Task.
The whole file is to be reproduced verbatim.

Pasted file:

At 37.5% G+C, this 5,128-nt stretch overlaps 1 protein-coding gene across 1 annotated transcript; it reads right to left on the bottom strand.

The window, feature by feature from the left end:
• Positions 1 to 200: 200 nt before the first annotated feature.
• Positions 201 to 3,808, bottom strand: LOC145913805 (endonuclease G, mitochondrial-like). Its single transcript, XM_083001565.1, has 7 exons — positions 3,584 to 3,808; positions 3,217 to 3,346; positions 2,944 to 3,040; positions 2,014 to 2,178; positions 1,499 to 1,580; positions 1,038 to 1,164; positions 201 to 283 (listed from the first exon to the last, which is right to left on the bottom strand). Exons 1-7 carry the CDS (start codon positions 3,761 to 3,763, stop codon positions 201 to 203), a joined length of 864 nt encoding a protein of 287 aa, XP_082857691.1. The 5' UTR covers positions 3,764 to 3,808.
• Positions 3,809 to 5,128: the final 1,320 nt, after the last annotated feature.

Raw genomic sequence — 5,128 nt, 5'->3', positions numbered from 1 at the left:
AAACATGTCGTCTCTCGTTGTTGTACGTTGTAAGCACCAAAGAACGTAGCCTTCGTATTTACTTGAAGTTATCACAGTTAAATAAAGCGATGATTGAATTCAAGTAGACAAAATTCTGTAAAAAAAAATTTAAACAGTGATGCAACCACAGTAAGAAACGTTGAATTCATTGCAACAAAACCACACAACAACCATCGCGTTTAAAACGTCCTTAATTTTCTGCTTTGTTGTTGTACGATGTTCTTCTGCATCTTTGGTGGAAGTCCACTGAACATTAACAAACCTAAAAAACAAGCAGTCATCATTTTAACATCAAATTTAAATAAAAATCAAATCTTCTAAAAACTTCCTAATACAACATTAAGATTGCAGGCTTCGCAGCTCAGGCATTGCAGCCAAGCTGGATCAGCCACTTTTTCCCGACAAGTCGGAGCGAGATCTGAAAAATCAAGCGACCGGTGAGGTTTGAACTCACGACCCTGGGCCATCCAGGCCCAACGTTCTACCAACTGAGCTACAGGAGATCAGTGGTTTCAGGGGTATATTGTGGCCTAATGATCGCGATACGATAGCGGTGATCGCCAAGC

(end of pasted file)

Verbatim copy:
At 37.5% G+C, this 5,128-nt stretch overlaps 1 protein-coding gene across 1 annotated transcript; it reads right to left on the bottom strand.

The window, feature by feature from the left end:
• Positions 1 to 200: 200 nt before the first annotated feature.
• Positions 201 to 3,808, bottom strand: LOC145913805 (endonuclease G, mitochondrial-like). Its single transcript, XM_083001565.1, has 7 exons — positions 3,584 to 3,808; positions 3,217 to 3,346; positions 2,944 to 3,040; positions 2,014 to 2,178; positions 1,499 to 1,580; positions 1,038 to 1,164; positions 201 to 283 (listed from the first exon to the last, which is right to left on the bottom strand). Exons 1-7 carry the CDS (start codon positions 3,761 to 3,763, stop codon positions 201 to 203), a joined length of 864 nt encoding a protein of 287 aa, XP_082857691.1. The 5' UTR covers positions 3,764 to 3,808.
• Positions 3,809 to 5,128: the final 1,320 nt, after the last annotated feature.

Raw genomic sequence — 5,128 nt, 5'->3', positions numbered from 1 at the left:
AAACATGTCGTCTCTCGTTGTTGTACGTTGTAAGCACCAAAGAACGTAGCCTTCGTATTTACTTGAAGTTATCACAGTTAAATAAAGCGATGATTGAATTCAAGTAGACAAAATTCTGTAAAAAAAAATTTAAACAGTGATGCAACCACAGTAAGAAACGTTGAATTCATTGCAACAAAACCACACAACAACCATCGCGTTTAAAACGTCCTTAATTTTCTGCTTTGTTGTTGTACGATGTTCTTCTGCATCTTTGGTGGAAGTCCACTGAACATTAACAAACCTAAAAAACAAGCAGTCATCATTTTAACATCAAATTTAAATAAAAATCAAATCTTCTAAAAACTTCCTAATACAACATTAAGATTGCAGGCTTCGCAGCTCAGGCATTGCAGCCAAGCTGGATCAGCCACTTTTTCCCGACAAGTCGGAGCGAGATCTGAAAAATCAAGCGACCGGTGAGGTTTGAACTCACGACCCTGGGCCATCCAGGCCCAACGTTCTACCAACTGAGCTACAGGAGATCAGTGGTTTCAGGGGTATATTGTGGCCTAATGATCGCGATACGATAGCGGTGATCGCCAAGC